What is a Trading Bloc (Everything You Need to Know in 2019)
In the second half of the 20th century, as a result of the unprecedented strengthening of the economic life internationalization, two main trends that determine the modern development of the world economy – globalization and regional integration-were formed.
The diversity of integration models allows the majority of States, regardless of their position in the world, capacity and level of development to seek and find their place in these processes.
The strengthening of economic interdependence of countries as a result of international regional integration and globalization of foreign economic relations gives a powerful impetus to the development of economic systems at the state, regional and global levels. One of the results of these factors is the formation of trading blocs. So what is a trading bloc?
A Trading bloc is a group of countries that have reduced or removed trade barriers for its participants. Trade blocs are a form of economic integration and it increasingly forms the structure of world trade. To form a trade bloc, countries conclude international treaties.
Typically, trade blocs have their own administrative and regulatory bodies. Some trading blocs also set political goals. The purpose of the trade blocs is to free trade from protectionist measures and to create an enabling environment for trade among members.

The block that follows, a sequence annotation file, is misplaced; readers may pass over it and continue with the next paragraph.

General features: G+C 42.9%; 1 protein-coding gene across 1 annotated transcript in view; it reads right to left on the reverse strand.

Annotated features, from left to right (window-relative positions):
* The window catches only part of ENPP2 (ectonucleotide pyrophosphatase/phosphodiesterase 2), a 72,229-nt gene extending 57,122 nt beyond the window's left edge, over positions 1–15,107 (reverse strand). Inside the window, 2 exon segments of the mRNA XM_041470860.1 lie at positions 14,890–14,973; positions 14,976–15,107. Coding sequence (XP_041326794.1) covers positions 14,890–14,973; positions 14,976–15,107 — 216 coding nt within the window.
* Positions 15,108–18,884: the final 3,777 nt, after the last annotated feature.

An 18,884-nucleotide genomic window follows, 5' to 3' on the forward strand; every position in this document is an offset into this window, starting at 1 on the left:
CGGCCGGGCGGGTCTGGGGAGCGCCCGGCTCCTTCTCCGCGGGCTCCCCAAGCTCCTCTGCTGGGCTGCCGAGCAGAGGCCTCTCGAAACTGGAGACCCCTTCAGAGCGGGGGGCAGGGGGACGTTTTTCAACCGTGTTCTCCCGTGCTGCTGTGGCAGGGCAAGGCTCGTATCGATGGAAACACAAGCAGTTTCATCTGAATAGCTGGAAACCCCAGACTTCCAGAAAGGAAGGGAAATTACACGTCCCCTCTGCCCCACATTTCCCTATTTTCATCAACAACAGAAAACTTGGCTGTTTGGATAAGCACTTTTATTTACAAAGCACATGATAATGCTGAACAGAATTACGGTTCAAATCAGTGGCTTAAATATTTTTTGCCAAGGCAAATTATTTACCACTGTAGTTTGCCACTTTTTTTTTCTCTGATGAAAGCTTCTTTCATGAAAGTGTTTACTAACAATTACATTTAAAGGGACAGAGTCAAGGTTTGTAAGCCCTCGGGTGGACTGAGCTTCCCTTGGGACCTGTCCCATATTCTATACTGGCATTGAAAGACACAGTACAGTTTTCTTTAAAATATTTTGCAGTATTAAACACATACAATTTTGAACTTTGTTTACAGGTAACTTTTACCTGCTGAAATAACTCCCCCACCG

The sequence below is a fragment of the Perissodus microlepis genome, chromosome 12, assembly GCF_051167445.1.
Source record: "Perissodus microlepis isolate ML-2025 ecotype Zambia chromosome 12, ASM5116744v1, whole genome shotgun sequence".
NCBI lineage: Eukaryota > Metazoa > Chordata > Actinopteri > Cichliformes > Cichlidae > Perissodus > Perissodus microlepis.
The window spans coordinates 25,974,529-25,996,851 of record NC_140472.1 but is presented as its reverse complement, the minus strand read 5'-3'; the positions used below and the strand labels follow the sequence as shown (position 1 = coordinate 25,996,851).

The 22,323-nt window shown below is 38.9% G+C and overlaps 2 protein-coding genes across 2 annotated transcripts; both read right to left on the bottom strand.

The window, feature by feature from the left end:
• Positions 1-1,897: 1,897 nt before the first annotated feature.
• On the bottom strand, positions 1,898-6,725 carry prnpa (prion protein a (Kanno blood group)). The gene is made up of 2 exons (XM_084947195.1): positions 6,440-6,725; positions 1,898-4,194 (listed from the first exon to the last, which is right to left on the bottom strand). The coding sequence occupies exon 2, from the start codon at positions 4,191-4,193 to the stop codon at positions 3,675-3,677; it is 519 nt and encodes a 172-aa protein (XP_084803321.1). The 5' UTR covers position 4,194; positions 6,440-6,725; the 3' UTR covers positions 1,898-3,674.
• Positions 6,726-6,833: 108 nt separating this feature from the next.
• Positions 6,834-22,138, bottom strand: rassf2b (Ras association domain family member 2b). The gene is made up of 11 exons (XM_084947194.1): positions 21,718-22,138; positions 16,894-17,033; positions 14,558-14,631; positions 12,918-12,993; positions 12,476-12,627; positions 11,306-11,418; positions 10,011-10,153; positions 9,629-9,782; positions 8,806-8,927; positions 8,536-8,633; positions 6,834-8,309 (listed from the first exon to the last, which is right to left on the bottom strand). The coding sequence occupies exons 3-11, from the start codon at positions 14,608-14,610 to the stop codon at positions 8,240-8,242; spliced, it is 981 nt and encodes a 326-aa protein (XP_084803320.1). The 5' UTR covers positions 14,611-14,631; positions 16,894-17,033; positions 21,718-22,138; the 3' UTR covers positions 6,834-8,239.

The World Trade Organisation (WTO) permits the existence of trading blocs, provided that they result in lower protection against outside countries than existed before the creation of the trading bloc . Like any other form of integration process, the trading bloc has its own advantages and disadvantages.
Advantages of the Trading bloc
- Free trade within the bloc. Members of the bloc have free access to each other’s markets, which allows them to specialize not only at the regional but also at the state level.
- Market access and trade creation. Easier access to each other’s markets means that trade between members is likely to increase. The creation of conditions for trade is formed when free trade allows replaces expensive domestic goods with cheaper and more efficient imported ones.
Because low cost imports lead to lower priced imports, there is a consumption effect, with increased demand resulting from lower prices.
- Economies of scale. It is associated with the change in the value of a unit of production depending on the scale of its production by the firm. Considered in the long term. Reducing the cost per unit of production in the consolidation of production is called economies of scale.
Producers can benefit from economies of scale, resulting in lower costs and lower prices for consumers.
- Jobs. Jobs are created as a result of increased trade among member countries.
- Protection. Local firms inside the bloc are protected from cheaper imports from outside, for example, protecting the EU Shoe industry from cheap imports from China and Vietnam.
Disadvantages of the trading bloc
Along with the advantages, the participation of States in the trading bloc has a number of disadvantages.
- Loss of advantage. The benefits of free trade between countries in different blocs are lost.
- The distortion of trade. Trade blocs are likely to distort world trade and reduce the beneficial effects of specialization and comparative advantage.
Inefficient producers within the bloc can be protected from more efficient ones outside the bloc. For example, inefficient European farmers may be protected from low-cost imports from developing countries.